It’s not surprising that such oppression has fuelled a separatist movement.   Although to be fair, China defends its harsh policies as a necessary bulwark against separatism, so there’s a bit of a chicken-and-the-egg thing going on here.  Anyway, in the wake of September 11th, China lobbied the United States to include one of the movement’s the more militant groups, the East Turkestan Islamic Movement, to be included on the State Department’s list of terrorist organizations. Of course, much of the condemning information against the group comes from official Chinese sources leading to some questions about the group’s actual existence.  From an article in the Christian Science Monitor:

According to Dru Gladney, president of the Pacific Basin Institute at Pomona College and a widely acknowledged authority on the Uighurs, few experts “had ever heard of” ETIM until after China began trumpeting the group as a threat. He also noted that the majority of information on ETIM “was traced back to Chinese sources,” providing for “a real credibility gap.”

To many experts, the inclusion of ETIM on the list of terrorist organizations was part of quid-pro-quo for Chinese support for the War on Terror.  After all, both powers ostensibly faced a monolithic common enemy in Radical Islam.  Yet, this oversimplifies the byzantine ethnic relations of Central Asia in to the childish rubric of goodies vs. baddies.  Indeed, many writers, such as the Washington Post’s John Pomfret, have observed that Uyghurs constitute the most pro-American and pro-Western group in the region.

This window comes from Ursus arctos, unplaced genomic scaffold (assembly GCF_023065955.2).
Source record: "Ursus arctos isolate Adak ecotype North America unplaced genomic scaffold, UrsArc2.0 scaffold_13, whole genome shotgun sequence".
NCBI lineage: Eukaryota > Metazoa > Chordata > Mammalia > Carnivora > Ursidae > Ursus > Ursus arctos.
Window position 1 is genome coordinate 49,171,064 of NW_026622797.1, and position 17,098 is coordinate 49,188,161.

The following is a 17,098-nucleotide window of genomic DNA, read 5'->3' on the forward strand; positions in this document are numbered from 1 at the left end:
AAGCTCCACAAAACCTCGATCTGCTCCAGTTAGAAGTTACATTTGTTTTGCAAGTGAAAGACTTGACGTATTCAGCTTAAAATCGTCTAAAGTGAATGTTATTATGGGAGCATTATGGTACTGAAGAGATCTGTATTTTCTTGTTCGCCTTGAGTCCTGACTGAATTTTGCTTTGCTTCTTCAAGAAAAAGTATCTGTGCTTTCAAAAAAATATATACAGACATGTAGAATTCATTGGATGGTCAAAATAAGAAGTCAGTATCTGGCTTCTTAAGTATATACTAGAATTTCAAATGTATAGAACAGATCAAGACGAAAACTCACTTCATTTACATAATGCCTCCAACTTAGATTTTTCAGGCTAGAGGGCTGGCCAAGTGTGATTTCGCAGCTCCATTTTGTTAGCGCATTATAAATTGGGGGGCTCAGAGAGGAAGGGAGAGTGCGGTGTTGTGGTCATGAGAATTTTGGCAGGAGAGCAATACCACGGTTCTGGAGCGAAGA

It is therefore most unfortunate that the simplistic manichaeism of the War on Terror has slandered a resistance movement that, like its southern neighbour Tibet, deserves Western sentiment.  It is also unfortunate that the uninformed reporting of this issue in the media may thwart the opportunity to bring the oppression of the Uyghurs into mainstream consciousness.


~ by Isaac Bickerstaff on June 20, 2009.